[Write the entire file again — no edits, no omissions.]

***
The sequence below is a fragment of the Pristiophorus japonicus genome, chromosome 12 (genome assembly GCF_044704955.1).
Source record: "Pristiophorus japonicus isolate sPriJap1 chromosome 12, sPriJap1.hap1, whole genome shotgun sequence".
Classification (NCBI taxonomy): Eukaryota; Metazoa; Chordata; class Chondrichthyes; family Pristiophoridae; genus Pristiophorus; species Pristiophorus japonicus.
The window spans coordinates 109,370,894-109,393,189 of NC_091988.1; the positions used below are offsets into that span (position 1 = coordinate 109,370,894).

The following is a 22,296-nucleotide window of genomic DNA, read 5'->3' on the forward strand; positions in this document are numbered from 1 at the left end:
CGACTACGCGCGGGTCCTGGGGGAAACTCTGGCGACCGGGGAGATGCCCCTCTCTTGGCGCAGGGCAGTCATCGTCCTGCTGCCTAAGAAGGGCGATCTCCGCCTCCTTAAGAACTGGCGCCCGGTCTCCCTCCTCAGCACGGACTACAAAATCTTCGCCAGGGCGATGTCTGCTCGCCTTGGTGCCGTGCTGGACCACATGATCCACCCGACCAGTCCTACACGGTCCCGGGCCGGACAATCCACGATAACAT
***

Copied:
The sequence below is a fragment of the Pristiophorus japonicus genome, chromosome 12 (genome assembly GCF_044704955.1).
Source record: "Pristiophorus japonicus isolate sPriJap1 chromosome 12, sPriJap1.hap1, whole genome shotgun sequence".
Classification (NCBI taxonomy): Eukaryota; Metazoa; Chordata; class Chondrichthyes; family Pristiophoridae; genus Pristiophorus; species Pristiophorus japonicus.
The window spans coordinates 109,370,894-109,393,189 of NC_091988.1; the positions used below are offsets into that span (position 1 = coordinate 109,370,894).

The following is a 22,296-nucleotide window of genomic DNA, read 5'->3' on the forward strand; positions in this document are numbered from 1 at the left end:
CGACTACGCGCGGGTCCTGGGGGAAACTCTGGCGACCGGGGAGATGCCCCTCTCTTGGCGCAGGGCAGTCATCGTCCTGCTGCCTAAGAAGGGCGATCTCCGCCTCCTTAAGAACTGGCGCCCGGTCTCCCTCCTCAGCACGGACTACAAAATCTTCGCCAGGGCGATGTCTGCTCGCCTTGGTGCCGTGCTGGACCACATGATCCACCCGACCAGTCCTACACGGTCCCGGGCCGGACAATCCACGATAACAT